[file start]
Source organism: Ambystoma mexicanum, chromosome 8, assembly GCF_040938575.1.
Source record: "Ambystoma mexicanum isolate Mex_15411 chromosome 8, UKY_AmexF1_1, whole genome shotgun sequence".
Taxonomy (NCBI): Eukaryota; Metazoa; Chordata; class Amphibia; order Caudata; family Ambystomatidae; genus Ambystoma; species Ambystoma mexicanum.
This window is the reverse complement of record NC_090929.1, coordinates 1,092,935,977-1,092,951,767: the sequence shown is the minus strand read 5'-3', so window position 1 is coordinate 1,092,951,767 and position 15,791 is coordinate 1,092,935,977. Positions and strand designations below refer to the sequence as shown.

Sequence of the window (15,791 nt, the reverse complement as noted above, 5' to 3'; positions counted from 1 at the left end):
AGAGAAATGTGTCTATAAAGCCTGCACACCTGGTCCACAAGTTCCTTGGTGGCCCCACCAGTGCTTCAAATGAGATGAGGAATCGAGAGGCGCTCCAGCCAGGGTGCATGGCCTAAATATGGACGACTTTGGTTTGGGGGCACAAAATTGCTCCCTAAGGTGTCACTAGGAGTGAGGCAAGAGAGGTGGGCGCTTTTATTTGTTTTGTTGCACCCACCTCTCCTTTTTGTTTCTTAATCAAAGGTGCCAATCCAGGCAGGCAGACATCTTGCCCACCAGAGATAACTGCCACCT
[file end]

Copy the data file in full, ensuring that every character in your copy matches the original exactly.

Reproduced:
Source organism: Ambystoma mexicanum, chromosome 8, assembly GCF_040938575.1.
Source record: "Ambystoma mexicanum isolate Mex_15411 chromosome 8, UKY_AmexF1_1, whole genome shotgun sequence".
Taxonomy (NCBI): Eukaryota; Metazoa; Chordata; class Amphibia; order Caudata; family Ambystomatidae; genus Ambystoma; species Ambystoma mexicanum.
This window is the reverse complement of record NC_090929.1, coordinates 1,092,935,977-1,092,951,767: the sequence shown is the minus strand read 5'-3', so window position 1 is coordinate 1,092,951,767 and position 15,791 is coordinate 1,092,935,977. Positions and strand designations below refer to the sequence as shown.

Sequence of the window (15,791 nt, the reverse complement as noted above, 5' to 3'; positions counted from 1 at the left end):
AGAGAAATGTGTCTATAAAGCCTGCACACCTGGTCCACAAGTTCCTTGGTGGCCCCACCAGTGCTTCAAATGAGATGAGGAATCGAGAGGCGCTCCAGCCAGGGTGCATGGCCTAAATATGGACGACTTTGGTTTGGGGGCACAAAATTGCTCCCTAAGGTGTCACTAGGAGTGAGGCAAGAGAGGTGGGCGCTTTTATTTGTTTTGTTGCACCCACCTCTCCTTTTTGTTTCTTAATCAAAGGTGCCAATCCAGGCAGGCAGACATCTTGCCCACCAGAGATAACTGCCACCT